In recent years there has been a significant upswing of interest in the therapeutic value of gardens that are specifically designed to address a variety of applications within healthcare, rehabilitation, and other therapeutic settings.
Consequently, we have developed the gardens at Bosco House to enhance the health and wellbeing of our residents and those who have experienced substance misuse and related issues.
The aim is to provide learning opportunities for clients (growing and cooking their own food, marketing, selling produce, etc.), therapeutic benefit to service users as part of their treatment plan, as well as recreational activities for local volunteers.
This new project will use horticulture as a therapeutic tool to enhance the recovery journey, increase confidence and a sense of self-worth, shorten time in treatment, reduce hospital episodes and crime, strengthen social integration, and promote employability.
Some of the key drivers of addiction are traumatic early-life events – in particular, Adverse Childhood Experiences (ACEs). For some, using alcohol and/or other drugs to deal with feelings of loss or trauma is an immediate but short-term (and, therefore, oft-repeated) solution to deep-seated issues. This traps the user in a perpetual cycle of the ‘here-and-now’ to avoid the pain of the past, leaving no time to look to a long-term future.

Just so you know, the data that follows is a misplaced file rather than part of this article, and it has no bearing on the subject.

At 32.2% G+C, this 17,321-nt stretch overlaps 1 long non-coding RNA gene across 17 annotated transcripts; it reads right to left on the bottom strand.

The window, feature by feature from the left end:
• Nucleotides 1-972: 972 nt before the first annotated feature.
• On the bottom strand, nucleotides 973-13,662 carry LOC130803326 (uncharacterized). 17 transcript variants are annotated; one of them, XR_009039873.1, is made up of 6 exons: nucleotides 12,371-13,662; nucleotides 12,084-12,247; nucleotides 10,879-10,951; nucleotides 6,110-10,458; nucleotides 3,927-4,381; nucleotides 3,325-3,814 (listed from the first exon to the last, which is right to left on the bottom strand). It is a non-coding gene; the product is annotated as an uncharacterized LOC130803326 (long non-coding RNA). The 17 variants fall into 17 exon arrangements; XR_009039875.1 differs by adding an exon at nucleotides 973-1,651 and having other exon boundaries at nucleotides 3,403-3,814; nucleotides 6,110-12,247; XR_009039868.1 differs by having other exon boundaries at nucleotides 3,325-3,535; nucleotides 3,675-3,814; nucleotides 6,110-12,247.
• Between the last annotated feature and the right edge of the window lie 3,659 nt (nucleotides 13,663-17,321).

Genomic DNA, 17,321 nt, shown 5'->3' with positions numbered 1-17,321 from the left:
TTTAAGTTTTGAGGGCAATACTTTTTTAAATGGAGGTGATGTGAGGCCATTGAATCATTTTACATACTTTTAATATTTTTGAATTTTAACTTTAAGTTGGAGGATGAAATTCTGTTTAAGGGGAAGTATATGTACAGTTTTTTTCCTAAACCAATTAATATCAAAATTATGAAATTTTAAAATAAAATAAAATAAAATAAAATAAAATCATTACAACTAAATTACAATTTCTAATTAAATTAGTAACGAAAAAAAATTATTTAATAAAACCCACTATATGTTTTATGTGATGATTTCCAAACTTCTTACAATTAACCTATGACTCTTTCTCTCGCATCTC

However, as horticulture is governed by the seasons, using the planning necessary to run a garden orients the mind-set to the future and becomes part of the recovery journey. This project will help individuals to look to the future as planting, growing, tending and harvesting are all forward-planning exercises that require patience and commitment and will help nurture an individual’s aspiration.